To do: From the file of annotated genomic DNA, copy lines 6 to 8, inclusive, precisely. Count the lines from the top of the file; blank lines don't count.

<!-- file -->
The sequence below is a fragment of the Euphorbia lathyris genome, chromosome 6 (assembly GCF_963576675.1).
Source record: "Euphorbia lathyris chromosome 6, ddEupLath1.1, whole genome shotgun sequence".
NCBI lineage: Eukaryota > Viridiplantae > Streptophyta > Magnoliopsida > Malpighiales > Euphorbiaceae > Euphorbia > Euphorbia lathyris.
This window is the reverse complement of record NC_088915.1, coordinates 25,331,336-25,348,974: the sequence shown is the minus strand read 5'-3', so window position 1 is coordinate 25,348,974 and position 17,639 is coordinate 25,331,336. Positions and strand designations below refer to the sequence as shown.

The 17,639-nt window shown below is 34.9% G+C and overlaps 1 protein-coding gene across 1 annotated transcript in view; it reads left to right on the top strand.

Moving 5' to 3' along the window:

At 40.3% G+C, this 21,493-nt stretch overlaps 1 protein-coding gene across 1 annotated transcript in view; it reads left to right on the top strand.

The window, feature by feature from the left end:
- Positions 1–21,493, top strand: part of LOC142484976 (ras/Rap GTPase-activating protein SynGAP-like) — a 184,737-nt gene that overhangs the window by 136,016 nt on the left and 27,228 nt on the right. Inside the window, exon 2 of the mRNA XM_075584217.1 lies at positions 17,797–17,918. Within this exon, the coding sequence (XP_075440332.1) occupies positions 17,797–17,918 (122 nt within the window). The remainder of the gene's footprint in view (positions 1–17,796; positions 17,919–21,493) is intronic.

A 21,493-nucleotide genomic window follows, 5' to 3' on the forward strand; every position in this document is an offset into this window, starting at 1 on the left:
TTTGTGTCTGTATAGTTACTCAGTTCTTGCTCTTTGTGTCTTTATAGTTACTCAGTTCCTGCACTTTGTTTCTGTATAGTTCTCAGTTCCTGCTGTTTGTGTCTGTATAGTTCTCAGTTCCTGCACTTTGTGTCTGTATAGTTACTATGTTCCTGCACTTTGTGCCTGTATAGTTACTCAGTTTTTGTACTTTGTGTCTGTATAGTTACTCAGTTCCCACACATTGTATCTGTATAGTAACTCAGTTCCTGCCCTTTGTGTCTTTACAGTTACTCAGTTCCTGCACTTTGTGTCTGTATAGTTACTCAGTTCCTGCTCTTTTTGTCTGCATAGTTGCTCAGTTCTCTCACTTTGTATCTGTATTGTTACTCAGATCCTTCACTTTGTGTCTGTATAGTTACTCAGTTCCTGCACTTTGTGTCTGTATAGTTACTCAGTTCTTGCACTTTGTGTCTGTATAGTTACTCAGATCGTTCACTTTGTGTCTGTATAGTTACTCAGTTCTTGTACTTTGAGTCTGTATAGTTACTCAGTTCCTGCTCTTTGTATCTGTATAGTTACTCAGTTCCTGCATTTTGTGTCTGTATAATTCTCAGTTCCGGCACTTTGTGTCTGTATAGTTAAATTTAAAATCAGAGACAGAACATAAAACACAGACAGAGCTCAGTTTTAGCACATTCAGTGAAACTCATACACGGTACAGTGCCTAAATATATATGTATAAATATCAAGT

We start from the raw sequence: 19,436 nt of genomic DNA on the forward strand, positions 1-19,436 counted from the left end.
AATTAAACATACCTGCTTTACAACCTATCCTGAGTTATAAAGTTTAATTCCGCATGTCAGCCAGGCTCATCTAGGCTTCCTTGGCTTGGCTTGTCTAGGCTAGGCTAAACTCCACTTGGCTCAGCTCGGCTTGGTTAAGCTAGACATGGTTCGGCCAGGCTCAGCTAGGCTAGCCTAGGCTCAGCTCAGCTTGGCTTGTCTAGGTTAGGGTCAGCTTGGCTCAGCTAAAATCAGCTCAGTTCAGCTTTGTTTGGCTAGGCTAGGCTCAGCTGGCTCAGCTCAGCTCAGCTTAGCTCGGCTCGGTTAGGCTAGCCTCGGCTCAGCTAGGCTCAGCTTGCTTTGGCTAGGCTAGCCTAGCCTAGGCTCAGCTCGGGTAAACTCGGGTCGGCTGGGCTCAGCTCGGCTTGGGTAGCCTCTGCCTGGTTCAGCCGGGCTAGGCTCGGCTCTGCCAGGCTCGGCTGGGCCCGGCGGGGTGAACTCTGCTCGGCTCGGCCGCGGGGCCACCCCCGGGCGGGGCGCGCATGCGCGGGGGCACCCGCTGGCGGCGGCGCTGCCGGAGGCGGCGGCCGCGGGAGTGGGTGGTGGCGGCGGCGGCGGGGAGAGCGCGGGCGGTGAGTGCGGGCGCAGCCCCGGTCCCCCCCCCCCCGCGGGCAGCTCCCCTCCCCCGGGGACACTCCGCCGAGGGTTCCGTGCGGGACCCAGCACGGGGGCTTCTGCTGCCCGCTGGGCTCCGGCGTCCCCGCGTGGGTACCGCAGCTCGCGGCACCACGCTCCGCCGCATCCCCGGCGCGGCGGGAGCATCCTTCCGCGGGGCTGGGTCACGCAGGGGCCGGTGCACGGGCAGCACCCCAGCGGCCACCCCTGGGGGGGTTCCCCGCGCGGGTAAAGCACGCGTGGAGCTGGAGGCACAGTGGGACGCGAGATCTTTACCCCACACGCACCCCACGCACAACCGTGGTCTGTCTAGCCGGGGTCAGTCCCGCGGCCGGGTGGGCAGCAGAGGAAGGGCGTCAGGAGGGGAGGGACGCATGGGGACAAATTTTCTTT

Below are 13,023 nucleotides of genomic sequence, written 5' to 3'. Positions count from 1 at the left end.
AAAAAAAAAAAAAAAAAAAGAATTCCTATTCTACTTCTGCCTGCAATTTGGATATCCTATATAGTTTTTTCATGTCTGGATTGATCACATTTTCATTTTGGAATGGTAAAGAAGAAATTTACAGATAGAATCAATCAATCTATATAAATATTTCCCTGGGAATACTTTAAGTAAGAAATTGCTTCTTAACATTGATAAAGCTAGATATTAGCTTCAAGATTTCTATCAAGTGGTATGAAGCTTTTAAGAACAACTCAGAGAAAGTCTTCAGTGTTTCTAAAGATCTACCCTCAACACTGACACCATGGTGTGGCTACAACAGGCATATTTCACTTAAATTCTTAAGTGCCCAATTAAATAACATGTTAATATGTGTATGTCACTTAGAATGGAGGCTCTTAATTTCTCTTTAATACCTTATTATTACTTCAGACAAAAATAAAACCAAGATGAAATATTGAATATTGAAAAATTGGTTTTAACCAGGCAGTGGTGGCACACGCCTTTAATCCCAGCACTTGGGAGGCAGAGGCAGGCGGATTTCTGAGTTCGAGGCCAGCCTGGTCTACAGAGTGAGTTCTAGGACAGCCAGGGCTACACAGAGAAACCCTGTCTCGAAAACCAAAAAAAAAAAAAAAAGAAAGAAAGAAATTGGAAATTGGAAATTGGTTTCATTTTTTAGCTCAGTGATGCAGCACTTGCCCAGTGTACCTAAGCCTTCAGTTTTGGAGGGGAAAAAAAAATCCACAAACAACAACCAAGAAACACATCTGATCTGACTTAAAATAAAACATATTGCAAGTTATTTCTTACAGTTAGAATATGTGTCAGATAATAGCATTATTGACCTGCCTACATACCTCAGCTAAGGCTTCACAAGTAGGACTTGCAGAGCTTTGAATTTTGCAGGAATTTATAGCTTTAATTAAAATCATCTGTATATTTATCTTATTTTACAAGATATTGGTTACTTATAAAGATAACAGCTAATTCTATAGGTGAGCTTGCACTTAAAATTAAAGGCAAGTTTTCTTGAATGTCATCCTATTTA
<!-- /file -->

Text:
Moving 5' to 3' along the window:

At 40.3% G+C, this 21,493-nt stretch overlaps 1 protein-coding gene across 1 annotated transcript in view; it reads left to right on the top strand.

The window, feature by feature from the left end: